Pit-type dock levelers have huge voids underneath that can allow warm air to enter the building – even when the board is insulated and it has gaskets around the perimeter. Once a door’s bottom panel is damaged, it will no longer seal properly. Budget constraints sometimes dictate the use of thinner, sectional insulated doors with the belief that they will be sufficient.
A well-designed dock opening – especially those for low-temp docks – will have a single-piece, insulated, gasketed vertical lift door, specifically designed for cold storage use. Operators can drastically reduce damage if they combine a vertical lift dock door with a vertical storing leveler. This better ensures that the door can seal against the concrete floor of the leveler pit and create a tight seal all around. Even so, the door must be properly adjusted and maintained so that it clears the top of the opening to prevent being hit by a tall load going into or out of the trailer.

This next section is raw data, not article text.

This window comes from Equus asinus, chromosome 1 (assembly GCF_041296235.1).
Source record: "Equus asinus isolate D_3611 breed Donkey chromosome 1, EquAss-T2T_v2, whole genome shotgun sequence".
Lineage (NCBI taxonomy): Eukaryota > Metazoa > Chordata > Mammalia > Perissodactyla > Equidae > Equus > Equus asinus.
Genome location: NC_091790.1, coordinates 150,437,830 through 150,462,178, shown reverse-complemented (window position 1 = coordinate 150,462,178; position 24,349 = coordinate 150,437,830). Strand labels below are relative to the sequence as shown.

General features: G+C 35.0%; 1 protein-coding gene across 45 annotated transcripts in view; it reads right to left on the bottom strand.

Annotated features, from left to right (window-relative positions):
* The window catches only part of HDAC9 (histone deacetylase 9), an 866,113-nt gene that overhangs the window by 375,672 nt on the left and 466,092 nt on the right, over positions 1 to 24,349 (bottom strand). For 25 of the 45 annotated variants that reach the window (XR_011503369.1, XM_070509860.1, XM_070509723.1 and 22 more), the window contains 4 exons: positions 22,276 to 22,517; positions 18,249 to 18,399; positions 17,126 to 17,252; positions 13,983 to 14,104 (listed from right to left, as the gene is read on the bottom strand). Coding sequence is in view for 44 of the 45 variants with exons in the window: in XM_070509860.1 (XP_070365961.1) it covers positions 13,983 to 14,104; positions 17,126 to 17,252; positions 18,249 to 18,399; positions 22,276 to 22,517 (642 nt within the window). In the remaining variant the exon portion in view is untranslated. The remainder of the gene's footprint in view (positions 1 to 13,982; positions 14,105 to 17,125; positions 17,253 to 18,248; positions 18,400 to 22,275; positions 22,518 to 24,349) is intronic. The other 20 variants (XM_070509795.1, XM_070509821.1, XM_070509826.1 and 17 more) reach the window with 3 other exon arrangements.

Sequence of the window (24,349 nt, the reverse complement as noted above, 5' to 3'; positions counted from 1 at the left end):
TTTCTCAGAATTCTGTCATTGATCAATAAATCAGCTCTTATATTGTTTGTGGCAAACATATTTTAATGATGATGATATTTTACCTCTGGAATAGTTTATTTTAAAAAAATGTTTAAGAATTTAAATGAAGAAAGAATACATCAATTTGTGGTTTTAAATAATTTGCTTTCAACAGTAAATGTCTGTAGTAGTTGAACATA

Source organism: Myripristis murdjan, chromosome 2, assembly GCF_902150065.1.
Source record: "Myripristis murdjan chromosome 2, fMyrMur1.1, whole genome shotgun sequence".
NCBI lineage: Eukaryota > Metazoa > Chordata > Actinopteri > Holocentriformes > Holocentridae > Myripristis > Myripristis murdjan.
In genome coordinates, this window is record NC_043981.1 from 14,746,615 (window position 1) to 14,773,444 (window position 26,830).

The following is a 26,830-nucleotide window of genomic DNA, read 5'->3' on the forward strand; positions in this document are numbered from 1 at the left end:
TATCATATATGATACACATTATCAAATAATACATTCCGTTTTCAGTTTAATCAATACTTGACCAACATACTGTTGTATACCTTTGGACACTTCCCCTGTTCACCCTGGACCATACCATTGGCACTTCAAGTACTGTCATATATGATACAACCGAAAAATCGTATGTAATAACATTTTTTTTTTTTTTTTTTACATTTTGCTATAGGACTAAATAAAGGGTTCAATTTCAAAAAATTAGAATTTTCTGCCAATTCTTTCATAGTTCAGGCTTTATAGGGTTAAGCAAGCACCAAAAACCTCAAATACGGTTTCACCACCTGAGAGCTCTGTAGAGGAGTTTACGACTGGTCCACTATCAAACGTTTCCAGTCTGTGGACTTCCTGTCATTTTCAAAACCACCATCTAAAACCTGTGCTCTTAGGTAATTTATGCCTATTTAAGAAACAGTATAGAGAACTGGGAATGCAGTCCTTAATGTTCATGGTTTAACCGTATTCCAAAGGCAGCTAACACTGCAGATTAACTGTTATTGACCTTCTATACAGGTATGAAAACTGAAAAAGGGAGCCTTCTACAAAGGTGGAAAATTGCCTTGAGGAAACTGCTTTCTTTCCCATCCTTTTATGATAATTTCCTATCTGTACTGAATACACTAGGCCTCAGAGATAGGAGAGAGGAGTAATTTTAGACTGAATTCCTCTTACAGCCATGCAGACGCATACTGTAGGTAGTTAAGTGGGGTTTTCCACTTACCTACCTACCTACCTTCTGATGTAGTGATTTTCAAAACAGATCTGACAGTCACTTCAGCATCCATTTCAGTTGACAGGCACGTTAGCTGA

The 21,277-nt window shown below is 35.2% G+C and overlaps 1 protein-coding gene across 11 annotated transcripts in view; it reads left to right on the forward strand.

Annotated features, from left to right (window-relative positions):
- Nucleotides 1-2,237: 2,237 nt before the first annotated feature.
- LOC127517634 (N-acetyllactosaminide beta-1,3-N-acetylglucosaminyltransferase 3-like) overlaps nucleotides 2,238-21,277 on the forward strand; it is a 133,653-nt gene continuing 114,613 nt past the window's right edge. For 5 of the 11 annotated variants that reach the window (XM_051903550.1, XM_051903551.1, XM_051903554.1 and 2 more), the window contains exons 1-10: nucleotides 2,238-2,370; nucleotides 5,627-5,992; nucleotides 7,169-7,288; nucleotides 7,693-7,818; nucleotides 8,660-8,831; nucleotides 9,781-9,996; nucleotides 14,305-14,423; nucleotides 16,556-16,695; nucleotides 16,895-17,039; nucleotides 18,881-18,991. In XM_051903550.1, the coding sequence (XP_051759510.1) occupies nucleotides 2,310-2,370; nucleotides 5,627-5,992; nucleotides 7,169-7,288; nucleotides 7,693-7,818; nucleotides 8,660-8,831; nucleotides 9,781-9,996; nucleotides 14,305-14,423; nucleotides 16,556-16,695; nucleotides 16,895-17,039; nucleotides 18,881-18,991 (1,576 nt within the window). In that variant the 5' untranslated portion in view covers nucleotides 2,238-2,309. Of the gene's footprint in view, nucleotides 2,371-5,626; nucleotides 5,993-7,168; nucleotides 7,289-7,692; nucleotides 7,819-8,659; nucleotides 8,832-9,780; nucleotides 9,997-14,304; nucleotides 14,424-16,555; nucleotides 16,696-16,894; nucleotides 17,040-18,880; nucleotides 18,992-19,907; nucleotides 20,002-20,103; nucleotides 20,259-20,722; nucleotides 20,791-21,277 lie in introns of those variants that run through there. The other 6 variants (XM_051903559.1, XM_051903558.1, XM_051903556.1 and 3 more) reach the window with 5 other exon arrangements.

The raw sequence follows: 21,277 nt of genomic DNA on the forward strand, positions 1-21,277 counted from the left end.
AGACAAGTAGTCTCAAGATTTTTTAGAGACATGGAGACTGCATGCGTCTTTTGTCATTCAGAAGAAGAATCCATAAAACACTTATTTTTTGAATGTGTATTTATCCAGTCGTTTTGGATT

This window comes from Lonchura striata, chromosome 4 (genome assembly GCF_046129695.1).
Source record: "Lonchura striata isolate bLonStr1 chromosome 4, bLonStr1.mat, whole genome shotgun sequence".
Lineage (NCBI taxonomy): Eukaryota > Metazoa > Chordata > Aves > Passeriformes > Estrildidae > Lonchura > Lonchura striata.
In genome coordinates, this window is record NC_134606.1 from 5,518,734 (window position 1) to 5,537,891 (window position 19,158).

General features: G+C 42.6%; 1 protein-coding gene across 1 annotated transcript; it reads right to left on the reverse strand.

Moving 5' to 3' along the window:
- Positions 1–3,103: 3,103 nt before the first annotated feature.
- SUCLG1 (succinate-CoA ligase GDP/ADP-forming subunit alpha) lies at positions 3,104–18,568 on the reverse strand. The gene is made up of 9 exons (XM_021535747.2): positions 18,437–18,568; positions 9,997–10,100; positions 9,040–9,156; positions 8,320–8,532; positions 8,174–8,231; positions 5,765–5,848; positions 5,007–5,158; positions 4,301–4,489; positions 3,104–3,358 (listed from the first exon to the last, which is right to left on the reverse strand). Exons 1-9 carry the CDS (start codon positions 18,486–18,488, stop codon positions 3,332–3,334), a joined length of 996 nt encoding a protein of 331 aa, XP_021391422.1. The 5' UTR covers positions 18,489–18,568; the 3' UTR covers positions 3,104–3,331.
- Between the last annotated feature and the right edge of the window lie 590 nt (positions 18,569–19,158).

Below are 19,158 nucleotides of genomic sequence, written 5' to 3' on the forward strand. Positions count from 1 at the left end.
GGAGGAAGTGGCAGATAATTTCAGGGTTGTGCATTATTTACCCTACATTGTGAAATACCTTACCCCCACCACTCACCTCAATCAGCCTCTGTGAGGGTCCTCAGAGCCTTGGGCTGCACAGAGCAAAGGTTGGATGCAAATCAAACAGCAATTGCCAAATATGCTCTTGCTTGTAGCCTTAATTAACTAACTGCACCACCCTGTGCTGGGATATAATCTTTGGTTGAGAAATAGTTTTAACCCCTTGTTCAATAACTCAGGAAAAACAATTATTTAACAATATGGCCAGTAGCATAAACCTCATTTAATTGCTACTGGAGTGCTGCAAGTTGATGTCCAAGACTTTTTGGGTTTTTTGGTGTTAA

Bob Hunt is an architectural engineer and project principal with The Haskell Company, Jacksonville, Fla. A 35-year industry veteran, Hunt also is 2010-11 chairman of the International Association for Cold Storage Construction (IACSC). Readers may contact him at Robert.firstname.lastname@example.org.
Minds over matter
Drive improvement with forklift operators' doorway insights, observations.
Any door will save you energy, but there is one condition: It must be used properly. We can put all the automatic opening and closing features on a door – but a determined forklift operator can find a way to circumvent them.
For starters, it’s important that facility owners better understand their forklift drivers’ activities and routines as well as their concerns.
A driver may leave the door open because he or she doesn’t want to feel “trapped” in a closed room. It could be that he feels the door speed slows him down. Alternatively, a driver may leave the door open because he just has to go get one pallet – only to find that he can only reach it by rearranging several other pallets.
No matter the reason, open doors can lead to a build-up of snow, frost and/or ice around the doorway. Not only is this a safety hazard but it also drastically increases your monthly energy bill. I believe that every operator should see a copy of your monthly utility bill. This may make them more aware of the consequences of poor door management.